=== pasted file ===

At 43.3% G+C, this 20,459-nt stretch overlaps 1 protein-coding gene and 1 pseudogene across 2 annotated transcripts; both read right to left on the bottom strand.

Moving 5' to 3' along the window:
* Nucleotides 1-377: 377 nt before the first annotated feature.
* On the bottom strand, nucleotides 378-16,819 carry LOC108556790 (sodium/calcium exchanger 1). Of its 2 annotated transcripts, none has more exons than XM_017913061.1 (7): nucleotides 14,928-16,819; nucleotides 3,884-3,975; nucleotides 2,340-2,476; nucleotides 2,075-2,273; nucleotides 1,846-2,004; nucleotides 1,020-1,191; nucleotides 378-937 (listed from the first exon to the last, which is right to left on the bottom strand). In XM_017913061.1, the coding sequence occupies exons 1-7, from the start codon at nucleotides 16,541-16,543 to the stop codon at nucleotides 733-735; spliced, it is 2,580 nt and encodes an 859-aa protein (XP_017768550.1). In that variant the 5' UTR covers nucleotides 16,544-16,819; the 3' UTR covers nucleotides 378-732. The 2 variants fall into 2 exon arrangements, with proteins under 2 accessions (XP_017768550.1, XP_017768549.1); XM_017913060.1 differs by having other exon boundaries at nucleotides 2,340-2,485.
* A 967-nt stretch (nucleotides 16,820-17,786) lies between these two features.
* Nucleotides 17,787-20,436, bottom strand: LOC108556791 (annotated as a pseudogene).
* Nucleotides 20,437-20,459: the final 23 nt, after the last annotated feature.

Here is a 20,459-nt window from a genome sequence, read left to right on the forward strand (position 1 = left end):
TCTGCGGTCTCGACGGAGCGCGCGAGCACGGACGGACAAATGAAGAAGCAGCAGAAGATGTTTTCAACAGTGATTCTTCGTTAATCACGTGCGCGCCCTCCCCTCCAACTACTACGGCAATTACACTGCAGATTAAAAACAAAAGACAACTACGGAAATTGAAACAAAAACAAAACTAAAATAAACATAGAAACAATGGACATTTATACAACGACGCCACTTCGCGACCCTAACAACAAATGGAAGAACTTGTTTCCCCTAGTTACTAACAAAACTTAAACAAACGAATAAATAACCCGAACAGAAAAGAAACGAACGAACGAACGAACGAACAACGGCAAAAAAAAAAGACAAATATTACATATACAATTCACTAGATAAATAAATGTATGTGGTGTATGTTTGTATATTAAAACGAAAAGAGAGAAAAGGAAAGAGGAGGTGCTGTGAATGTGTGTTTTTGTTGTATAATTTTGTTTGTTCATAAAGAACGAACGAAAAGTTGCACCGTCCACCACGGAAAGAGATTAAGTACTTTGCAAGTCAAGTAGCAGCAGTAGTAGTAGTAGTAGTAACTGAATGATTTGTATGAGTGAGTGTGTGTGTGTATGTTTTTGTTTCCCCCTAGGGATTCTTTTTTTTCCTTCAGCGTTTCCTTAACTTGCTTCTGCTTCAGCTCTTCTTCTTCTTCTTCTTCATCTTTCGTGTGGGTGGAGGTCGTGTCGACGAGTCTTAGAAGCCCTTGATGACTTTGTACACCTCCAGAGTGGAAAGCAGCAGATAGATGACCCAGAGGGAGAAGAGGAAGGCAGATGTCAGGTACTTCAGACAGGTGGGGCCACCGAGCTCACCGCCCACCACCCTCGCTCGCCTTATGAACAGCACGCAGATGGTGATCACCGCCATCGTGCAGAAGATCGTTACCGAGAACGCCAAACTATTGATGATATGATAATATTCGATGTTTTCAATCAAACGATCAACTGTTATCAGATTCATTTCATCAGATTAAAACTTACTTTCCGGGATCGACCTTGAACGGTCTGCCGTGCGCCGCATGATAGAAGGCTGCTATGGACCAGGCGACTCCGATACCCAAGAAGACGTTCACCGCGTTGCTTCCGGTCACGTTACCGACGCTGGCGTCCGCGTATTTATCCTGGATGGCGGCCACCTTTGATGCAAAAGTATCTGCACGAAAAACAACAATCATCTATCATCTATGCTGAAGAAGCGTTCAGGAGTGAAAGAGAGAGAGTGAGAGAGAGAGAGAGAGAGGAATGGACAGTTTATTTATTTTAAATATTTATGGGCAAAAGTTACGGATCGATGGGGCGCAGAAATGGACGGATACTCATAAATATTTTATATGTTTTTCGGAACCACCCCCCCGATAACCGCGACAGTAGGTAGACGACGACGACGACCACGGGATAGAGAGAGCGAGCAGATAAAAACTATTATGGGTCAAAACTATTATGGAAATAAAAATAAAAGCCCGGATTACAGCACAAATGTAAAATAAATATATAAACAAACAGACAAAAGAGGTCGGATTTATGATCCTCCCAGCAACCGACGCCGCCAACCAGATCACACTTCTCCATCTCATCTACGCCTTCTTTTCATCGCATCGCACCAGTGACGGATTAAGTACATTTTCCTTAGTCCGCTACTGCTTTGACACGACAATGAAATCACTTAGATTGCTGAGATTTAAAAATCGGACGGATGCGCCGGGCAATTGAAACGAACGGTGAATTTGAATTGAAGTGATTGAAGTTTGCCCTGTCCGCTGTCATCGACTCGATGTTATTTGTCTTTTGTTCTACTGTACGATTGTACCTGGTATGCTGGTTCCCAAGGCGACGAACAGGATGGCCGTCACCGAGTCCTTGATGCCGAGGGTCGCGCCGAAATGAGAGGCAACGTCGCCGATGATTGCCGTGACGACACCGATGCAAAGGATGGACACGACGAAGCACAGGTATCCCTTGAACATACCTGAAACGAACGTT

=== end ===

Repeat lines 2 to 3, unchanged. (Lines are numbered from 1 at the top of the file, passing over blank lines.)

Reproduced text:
Moving 5' to 3' along the window:
* Nucleotides 1-377: 377 nt before the first annotated feature.